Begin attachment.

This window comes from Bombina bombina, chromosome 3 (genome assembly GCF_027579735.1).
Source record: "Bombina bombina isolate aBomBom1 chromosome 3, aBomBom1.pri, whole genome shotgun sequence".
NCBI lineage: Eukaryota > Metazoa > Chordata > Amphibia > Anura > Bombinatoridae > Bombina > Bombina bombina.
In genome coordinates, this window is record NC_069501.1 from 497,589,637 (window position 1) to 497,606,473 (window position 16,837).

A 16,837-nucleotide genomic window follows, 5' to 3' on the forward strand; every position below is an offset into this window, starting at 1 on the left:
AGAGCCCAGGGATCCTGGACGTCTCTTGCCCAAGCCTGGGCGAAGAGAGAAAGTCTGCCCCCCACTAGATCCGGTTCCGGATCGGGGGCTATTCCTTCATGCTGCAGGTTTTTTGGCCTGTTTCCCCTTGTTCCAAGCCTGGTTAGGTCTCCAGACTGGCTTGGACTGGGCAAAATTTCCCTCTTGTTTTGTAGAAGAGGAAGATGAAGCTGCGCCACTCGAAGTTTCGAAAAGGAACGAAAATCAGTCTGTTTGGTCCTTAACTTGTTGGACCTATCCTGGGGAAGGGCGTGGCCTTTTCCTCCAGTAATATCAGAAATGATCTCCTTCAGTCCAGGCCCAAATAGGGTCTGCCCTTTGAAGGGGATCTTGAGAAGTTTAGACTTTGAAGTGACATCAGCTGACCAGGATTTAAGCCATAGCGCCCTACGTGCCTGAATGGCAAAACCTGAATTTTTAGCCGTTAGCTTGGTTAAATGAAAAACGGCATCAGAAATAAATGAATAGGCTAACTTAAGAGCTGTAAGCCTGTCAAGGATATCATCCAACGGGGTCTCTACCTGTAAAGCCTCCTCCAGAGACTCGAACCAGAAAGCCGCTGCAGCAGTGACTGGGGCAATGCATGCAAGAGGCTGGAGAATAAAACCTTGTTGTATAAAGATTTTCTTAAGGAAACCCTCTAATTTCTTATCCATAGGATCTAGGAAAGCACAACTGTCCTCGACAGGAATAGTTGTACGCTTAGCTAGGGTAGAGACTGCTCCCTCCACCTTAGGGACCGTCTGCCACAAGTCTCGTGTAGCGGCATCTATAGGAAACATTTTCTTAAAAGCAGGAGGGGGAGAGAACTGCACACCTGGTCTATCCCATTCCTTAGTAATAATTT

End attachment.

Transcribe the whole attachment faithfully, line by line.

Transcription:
This window comes from Bombina bombina, chromosome 3 (genome assembly GCF_027579735.1).
Source record: "Bombina bombina isolate aBomBom1 chromosome 3, aBomBom1.pri, whole genome shotgun sequence".
NCBI lineage: Eukaryota > Metazoa > Chordata > Amphibia > Anura > Bombinatoridae > Bombina > Bombina bombina.
In genome coordinates, this window is record NC_069501.1 from 497,589,637 (window position 1) to 497,606,473 (window position 16,837).

A 16,837-nucleotide genomic window follows, 5' to 3' on the forward strand; every position below is an offset into this window, starting at 1 on the left:
AGAGCCCAGGGATCCTGGACGTCTCTTGCCCAAGCCTGGGCGAAGAGAGAAAGTCTGCCCCCCACTAGATCCGGTTCCGGATCGGGGGCTATTCCTTCATGCTGCAGGTTTTTTGGCCTGTTTCCCCTTGTTCCAAGCCTGGTTAGGTCTCCAGACTGGCTTGGACTGGGCAAAATTTCCCTCTTGTTTTGTAGAAGAGGAAGATGAAGCTGCGCCACTCGAAGTTTCGAAAAGGAACGAAAATCAGTCTGTTTGGTCCTTAACTTGTTGGACCTATCCTGGGGAAGGGCGTGGCCTTTTCCTCCAGTAATATCAGAAATGATCTCCTTCAGTCCAGGCCCAAATAGGGTCTGCCCTTTGAAGGGGATCTTGAGAAGTTTAGACTTTGAAGTGACATCAGCTGACCAGGATTTAAGCCATAGCGCCCTACGTGCCTGAATGGCAAAACCTGAATTTTTAGCCGTTAGCTTGGTTAAATGAAAAACGGCATCAGAAATAAATGAATAGGCTAACTTAAGAGCTGTAAGCCTGTCAAGGATATCATCCAACGGGGTCTCTACCTGTAAAGCCTCCTCCAGAGACTCGAACCAGAAAGCCGCTGCAGCAGTGACTGGGGCAATGCATGCAAGAGGCTGGAGAATAAAACCTTGTTGTATAAAGATTTTCTTAAGGAAACCCTCTAATTTCTTATCCATAGGATCTAGGAAAGCACAACTGTCCTCGACAGGAATAGTTGTACGCTTAGCTAGGGTAGAGACTGCTCCCTCCACCTTAGGGACCGTCTGCCACAAGTCTCGTGTAGCGGCATCTATAGGAAACATTTTCTTAAAAGCAGGAGGGGGAGAGAACTGCACACCTGGTCTATCCCATTCCTTAGTAATAATTT